That no-knock Manafort raid: Remember how great it was?
Remember the no-knock raid on Manafort's home—the one at 3 in the morning? Remember the way they picked the lock in the dead of the night because Manafort couldn't be trusted?
Remember the way that no-knock raid showed how much trouble Manafort was in? Remember the way the no-knock raid thrilled us to the core?
You can stop remembering now! On Tuesday night, Rachel Maddow provided the rare public service. She reported that the widespread report about that no-knock, predawn raid was bogus right from the start.
We don't know why Maddow reported this, but, by God, she did! She started by naming everyone else in the world who misstated the facts, starting with tape of Stephen Colbert. But eventually, she even briefly acknowledged the fact that she had misstated this too!
How does Maddow know that this treasured report was wrong? She quoted material from Mueller's team, from a court filing on Monday night. Throwing in irre;levancies designef to make us admire her, she said the court filing said this:
"The warrant application had not sought permission to enter without knocking. In issuing the warrant, the magistrate judge authorized them to execute the warrant any day through August 8th, 2017, and to conduct the search in the daytime from 6:00 a.m. to 10:00 p.m. The government complied fully with those date and time conditions and Manafort does not contend otherwise."To watch Maddow's whole segment, click here.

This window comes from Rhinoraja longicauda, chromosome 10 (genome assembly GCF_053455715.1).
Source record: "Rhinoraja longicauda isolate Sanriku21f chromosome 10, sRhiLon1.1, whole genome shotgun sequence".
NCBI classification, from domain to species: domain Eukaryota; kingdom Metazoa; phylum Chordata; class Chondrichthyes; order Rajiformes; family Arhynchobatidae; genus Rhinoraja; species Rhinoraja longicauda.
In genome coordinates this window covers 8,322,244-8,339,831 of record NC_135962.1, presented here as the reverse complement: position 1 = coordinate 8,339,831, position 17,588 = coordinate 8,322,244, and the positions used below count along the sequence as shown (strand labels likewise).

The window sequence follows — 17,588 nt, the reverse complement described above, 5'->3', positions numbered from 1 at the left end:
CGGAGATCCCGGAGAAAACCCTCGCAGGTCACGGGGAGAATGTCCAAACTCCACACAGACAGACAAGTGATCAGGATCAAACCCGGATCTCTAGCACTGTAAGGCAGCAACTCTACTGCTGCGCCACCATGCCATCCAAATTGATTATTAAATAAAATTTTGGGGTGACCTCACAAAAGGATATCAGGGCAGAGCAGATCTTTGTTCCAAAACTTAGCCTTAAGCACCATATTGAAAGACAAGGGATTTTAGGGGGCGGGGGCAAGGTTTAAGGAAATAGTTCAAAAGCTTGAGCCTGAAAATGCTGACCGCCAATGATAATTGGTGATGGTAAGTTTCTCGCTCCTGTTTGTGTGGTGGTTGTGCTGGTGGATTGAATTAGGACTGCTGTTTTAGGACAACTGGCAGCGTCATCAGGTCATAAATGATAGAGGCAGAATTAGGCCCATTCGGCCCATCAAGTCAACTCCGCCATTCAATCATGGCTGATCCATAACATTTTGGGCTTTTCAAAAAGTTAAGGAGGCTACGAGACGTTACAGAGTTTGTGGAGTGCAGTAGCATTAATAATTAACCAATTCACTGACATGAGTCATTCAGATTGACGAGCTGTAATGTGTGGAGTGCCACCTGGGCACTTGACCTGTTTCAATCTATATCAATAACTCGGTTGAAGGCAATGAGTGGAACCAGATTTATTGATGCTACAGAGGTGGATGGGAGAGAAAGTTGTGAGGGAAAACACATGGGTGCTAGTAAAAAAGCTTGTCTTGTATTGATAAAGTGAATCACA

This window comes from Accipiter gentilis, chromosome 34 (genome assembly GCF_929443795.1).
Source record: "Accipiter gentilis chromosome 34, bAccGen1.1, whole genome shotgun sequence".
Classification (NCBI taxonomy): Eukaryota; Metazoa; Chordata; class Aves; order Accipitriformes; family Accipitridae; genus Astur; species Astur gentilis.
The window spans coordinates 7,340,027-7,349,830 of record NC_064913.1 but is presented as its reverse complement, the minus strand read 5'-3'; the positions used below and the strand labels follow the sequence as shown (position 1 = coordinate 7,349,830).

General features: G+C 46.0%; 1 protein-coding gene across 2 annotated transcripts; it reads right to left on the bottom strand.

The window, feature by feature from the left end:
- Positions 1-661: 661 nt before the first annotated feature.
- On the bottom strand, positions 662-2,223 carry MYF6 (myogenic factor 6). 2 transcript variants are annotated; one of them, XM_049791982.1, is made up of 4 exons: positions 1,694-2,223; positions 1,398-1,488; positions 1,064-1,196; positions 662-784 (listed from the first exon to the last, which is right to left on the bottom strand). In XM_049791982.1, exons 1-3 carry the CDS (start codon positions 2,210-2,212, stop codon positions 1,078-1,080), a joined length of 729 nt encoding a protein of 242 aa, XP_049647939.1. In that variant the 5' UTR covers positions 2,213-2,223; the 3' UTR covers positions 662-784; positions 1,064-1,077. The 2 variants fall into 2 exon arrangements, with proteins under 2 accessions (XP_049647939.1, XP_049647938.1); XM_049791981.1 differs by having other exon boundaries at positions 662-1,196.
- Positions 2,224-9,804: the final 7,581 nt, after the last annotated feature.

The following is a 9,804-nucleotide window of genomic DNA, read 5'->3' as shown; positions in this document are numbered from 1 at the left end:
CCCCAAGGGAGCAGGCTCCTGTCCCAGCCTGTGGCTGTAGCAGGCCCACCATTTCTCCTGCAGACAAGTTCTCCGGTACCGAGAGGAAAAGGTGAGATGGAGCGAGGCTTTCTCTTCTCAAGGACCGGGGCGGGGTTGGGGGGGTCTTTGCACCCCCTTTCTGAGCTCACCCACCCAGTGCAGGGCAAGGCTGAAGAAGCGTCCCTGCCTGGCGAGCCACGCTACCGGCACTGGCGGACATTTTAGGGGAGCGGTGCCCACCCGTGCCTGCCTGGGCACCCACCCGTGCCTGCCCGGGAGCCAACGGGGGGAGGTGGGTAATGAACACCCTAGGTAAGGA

That statement by the Mueller team would seem to imply that the source of the original bogus reports had perhaps been the Manafort team. It does leave open the possibility that the agents knocked on Manafort's door at 6 AM right on the nose.
At any rate, according to Maddow, that's what Mueller has now officially said. There was no no-knock warrant or raid, and there was no predawn incursion.
Presumably, this may even mean that Manafort's wife wasn't "pulled out of bed naked," as we saw Victoria Toensing allege on C-Span this past weekend. It seems that this was wrong too.
Inevitably, we decided to go back to see what Maddow said in real time, last August 9. Inevitably, we found that she quoted several (mistaken) reports, then embellished what those reports had said, making things even more thrilling: